• Speaking of vexing Raiders, it's been two-and-a-half weeks since I wrote about the fact that Denarius Moore was being overrated by the fantasy intelligentsia. In the three games since combined, he's caught four passes for 60 yards and one TD, and according to Allen, Moore was benched Sunday for "performance reasons." It couldn't be clearer that Moore isn't ready to carry a passing offense on his back. His speed is impressive, his route-running is OK, but he makes too many mental errors and doesn't beat single coverage enough. I doubt I'll have Moore inside my top 25 WRs for a matchup against Denver's tough defense. Meanwhile, Brandon Myers caught 14 passes for 130 yards and the ultimate garbage-time TD (with two seconds left in the game), and is a must-start in all leagues.
• Bryce Brown's reign of terror continues. Sure, he gave away a huge fumble (for a Dallas Cowboys defensive TD) in the fourth quarter, but he racked up another 183 yards from scrimmage and two more TDs, rescuing LeSean McCoy owners from certain doom. Did you know that Brown made my Super-Deep Sleepers list way back in August? He did. In fact, if you peruse that list, Sunday was a pretty good day for some of those dudes. Anyway, we don't really know yet whether McCoy is close to returning from his concussion, but if I'm a betting man, I'm betting he isn't.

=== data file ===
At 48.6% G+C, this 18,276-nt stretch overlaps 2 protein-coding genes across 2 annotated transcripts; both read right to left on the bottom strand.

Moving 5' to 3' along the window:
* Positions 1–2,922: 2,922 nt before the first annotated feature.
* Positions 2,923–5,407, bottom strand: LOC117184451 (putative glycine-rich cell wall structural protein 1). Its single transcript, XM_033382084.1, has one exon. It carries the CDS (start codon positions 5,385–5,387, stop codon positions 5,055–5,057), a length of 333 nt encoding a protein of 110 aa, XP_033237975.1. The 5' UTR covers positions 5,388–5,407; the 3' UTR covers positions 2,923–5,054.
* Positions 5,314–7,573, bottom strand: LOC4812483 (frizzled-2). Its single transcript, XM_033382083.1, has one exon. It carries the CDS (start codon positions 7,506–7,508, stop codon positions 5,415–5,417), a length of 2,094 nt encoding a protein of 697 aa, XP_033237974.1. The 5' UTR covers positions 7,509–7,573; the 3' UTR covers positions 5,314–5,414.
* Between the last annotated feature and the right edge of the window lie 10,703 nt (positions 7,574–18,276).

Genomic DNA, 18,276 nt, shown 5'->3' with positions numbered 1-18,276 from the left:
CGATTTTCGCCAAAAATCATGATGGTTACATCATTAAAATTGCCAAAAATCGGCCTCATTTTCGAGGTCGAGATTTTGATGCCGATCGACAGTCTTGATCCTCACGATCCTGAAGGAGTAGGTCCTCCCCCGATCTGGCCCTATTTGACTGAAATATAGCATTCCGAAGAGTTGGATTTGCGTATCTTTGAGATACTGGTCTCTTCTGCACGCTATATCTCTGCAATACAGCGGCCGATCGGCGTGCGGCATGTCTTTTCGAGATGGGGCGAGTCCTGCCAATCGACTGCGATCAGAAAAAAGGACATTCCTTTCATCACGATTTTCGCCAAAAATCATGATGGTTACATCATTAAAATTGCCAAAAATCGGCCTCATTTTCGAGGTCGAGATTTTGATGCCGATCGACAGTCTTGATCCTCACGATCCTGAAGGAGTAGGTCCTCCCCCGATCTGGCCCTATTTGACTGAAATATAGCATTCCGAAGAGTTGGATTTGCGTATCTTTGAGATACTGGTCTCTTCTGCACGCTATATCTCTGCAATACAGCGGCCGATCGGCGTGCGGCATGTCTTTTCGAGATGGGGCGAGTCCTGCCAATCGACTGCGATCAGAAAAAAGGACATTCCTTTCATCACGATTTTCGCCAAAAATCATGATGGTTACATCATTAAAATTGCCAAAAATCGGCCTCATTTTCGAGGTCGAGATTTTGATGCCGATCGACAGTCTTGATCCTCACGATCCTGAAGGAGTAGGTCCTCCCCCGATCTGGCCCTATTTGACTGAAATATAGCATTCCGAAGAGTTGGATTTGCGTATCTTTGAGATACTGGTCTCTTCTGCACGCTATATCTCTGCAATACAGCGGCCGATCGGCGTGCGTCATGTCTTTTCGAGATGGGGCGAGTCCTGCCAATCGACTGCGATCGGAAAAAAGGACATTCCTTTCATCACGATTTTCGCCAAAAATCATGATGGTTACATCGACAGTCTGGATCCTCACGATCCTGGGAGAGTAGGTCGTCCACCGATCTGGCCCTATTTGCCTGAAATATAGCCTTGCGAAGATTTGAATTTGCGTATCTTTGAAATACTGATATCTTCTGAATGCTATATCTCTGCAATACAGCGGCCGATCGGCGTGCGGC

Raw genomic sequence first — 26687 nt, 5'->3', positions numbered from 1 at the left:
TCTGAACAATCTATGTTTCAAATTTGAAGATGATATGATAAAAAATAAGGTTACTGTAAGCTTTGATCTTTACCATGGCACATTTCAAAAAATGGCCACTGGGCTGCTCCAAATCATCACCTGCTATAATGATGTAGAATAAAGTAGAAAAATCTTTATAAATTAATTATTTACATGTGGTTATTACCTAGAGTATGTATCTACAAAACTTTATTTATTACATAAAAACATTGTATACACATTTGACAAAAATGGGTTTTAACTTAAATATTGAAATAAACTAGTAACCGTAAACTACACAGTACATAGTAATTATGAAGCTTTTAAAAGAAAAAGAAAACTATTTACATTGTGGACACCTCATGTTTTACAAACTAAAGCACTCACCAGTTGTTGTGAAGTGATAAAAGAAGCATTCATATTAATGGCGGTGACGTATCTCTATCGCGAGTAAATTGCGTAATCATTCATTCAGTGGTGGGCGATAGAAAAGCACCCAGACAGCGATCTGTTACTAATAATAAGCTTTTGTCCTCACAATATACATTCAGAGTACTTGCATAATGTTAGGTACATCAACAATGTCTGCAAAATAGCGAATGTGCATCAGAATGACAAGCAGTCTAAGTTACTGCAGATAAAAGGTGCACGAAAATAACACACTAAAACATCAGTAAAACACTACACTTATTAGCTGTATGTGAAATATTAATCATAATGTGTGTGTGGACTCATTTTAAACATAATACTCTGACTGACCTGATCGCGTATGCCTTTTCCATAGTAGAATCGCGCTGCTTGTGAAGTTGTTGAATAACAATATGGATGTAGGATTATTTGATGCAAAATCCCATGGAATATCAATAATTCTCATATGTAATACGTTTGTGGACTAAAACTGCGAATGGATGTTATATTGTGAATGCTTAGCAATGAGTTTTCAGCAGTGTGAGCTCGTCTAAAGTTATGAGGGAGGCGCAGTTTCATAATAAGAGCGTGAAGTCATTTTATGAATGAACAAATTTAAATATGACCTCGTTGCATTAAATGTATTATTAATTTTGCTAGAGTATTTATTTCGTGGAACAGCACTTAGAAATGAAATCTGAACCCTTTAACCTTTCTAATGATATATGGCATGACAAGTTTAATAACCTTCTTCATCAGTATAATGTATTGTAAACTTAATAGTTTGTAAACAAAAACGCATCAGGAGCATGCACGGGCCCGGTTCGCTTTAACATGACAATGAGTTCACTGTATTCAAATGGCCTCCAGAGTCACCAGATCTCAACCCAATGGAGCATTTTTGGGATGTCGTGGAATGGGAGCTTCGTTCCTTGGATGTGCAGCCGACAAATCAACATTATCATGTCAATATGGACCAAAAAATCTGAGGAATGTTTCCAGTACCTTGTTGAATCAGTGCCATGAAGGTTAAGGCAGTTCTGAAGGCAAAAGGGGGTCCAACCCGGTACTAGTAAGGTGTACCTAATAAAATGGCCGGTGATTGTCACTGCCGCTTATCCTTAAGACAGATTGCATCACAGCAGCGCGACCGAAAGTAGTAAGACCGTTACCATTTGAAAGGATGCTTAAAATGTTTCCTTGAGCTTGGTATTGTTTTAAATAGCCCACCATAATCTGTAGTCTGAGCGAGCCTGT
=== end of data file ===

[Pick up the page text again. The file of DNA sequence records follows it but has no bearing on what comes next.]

• While Peyton Manning was solid and Demaryius Thomas continued his stellar play, Eric Decker continues to be left behind, even against a vulnerable Tampa Bay Buccaneers secondary. In his past four games combined, Decker has 10 catches for 119 yards and one TD, which is a major comedown from his prior pace (through eight games, he had 46 catches for 583 yards and seven TDs). We don't have any indication that this is an injury problem; rather, Decker has 19 targets in those four games (an average of 4.8, compared to 8.6 in his prior eight). He's had a few drops, but not enough for the offense to completely lose faith in him. I don't have an easy explanation, but for the time being, he's off the must-start list.